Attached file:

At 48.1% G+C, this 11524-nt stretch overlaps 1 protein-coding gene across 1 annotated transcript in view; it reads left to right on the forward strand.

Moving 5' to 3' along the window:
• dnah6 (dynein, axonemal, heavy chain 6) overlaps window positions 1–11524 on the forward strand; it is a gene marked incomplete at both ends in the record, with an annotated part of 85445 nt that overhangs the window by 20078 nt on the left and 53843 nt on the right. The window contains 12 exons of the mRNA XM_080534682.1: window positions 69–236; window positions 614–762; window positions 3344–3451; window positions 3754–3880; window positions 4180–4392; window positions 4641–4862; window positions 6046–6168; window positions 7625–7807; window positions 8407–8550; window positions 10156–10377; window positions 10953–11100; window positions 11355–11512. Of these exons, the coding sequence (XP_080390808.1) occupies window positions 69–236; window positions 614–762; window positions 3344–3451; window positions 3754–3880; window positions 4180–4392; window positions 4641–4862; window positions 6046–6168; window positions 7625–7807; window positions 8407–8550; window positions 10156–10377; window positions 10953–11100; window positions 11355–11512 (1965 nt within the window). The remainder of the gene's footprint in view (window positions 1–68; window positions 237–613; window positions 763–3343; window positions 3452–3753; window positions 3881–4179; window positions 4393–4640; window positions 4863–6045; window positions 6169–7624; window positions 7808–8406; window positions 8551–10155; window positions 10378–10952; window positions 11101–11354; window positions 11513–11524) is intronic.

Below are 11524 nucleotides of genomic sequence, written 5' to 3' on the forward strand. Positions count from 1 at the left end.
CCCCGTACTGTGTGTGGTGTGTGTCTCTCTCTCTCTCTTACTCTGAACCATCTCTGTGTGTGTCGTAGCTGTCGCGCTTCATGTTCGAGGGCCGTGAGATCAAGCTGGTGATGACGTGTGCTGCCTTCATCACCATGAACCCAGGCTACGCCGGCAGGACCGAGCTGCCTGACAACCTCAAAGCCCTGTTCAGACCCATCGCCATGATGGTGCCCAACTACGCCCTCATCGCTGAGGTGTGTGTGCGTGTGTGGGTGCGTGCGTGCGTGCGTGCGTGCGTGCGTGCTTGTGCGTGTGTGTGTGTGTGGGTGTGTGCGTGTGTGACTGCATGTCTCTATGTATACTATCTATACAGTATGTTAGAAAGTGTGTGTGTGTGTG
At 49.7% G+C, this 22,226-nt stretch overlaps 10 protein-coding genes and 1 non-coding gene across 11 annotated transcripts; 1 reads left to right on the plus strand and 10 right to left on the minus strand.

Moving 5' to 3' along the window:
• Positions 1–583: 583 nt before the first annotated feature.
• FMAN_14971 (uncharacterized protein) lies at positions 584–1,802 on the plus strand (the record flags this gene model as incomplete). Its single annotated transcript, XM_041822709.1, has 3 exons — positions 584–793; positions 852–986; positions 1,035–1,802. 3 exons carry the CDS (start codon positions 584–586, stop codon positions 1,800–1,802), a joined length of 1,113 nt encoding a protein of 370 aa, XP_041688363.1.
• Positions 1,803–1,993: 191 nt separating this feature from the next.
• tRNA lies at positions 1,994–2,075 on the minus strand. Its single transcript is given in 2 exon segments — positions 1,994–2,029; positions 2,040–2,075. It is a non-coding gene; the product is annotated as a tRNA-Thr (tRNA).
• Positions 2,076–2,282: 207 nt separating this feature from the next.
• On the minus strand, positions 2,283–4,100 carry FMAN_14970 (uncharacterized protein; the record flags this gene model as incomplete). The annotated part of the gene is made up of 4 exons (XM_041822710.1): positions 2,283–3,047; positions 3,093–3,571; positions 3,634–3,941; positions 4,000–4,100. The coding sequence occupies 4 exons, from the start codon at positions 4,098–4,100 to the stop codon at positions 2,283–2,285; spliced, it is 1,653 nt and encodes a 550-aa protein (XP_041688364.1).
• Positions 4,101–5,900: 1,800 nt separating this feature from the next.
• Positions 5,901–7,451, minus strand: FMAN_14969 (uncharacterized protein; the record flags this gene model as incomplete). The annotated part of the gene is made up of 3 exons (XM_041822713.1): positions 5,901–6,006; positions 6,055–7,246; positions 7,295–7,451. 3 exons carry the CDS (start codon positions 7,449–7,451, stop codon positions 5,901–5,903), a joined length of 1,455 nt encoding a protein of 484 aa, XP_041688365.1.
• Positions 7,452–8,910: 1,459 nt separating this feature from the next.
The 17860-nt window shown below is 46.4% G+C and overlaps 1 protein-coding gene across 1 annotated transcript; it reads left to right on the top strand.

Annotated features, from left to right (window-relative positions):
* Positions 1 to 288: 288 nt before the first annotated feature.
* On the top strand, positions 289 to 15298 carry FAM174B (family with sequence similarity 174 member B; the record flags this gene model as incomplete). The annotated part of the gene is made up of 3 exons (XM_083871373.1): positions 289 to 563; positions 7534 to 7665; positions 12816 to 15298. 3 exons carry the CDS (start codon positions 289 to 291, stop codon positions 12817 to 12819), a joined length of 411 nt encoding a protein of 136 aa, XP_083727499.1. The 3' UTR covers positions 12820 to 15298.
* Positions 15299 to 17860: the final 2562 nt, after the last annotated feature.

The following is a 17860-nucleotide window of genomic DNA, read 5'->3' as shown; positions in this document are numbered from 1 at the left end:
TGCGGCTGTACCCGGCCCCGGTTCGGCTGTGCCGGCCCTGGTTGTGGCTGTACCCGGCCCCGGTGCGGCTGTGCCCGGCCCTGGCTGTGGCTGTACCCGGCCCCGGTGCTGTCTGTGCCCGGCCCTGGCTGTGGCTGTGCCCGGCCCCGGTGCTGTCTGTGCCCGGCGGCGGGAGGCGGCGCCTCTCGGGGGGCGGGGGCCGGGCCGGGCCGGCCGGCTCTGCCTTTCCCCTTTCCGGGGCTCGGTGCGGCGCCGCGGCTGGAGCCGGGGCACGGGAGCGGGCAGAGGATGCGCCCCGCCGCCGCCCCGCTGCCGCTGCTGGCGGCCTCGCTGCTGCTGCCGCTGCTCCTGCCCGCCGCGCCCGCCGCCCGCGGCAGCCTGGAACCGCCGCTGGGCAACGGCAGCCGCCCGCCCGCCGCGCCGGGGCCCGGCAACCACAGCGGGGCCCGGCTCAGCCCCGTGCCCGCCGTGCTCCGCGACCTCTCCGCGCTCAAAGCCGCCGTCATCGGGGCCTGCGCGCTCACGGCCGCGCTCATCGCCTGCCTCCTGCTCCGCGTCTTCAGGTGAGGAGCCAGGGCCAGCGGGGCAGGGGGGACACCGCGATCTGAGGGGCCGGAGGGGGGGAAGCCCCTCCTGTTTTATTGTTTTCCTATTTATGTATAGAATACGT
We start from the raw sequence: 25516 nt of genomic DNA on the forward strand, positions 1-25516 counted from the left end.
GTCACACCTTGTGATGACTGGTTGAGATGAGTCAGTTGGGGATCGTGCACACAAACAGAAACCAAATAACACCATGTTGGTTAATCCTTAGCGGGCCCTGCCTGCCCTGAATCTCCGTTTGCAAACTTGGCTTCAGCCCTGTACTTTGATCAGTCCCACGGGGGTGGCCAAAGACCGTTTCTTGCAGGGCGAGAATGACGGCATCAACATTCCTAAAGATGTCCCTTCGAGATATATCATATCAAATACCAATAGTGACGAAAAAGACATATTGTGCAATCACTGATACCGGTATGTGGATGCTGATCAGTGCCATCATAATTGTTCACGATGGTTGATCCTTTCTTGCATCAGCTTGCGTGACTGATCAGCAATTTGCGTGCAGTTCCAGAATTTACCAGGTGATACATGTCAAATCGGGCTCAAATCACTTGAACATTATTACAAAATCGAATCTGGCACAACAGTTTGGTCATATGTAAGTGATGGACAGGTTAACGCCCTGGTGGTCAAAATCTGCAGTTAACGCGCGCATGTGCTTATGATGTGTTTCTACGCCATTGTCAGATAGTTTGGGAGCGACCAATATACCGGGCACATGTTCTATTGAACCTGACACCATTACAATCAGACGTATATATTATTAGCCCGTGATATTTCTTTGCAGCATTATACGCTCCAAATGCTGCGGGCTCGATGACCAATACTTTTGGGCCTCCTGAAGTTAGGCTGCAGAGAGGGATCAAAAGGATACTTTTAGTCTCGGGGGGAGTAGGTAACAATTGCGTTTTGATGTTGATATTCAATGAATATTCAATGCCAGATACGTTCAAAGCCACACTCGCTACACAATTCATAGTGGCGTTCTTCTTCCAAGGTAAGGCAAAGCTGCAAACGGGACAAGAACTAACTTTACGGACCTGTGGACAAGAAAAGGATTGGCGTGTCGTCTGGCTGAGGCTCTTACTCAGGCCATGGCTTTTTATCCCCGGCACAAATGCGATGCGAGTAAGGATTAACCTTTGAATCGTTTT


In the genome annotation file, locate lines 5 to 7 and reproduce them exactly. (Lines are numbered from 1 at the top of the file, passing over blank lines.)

CCCCGTACTGTGTGTGGTGTGTGTCTCTCTCTCTCTCTTACTCTGAACCATCTCTGTGTGTGTCGTAGCTGTCGCGCTTCATGTTCGAGGGCCGTGAGATCAAGCTGGTGATGACGTGTGCTGCCTTCATCACCATGAACCCAGGCTACGCCGGCAGGACCGAGCTGCCTGACAACCTCAAAGCCCTGTTCAGACCCATCGCCATGATGGTGCCCAACTACGCCCTCATCGCTGAGGTGTGTGTGCGTGTGTGGGTGCGTGCGTGCGTGCGTGCGTGCGTGCGTGCTTGTGCGTGTGTGTGTGTGTGGGTGTGTGCGTGTGTGACTGCATGTCTCTATGTATACTATCTATACAGTATGTTAGAAAGTGTGTGTGTGTGTG
At 49.7% G+C, this 22,226-nt stretch overlaps 10 protein-coding genes and 1 non-coding gene across 11 annotated transcripts; 1 reads left to right on the plus strand and 10 right to left on the minus strand.

Moving 5' to 3' along the window: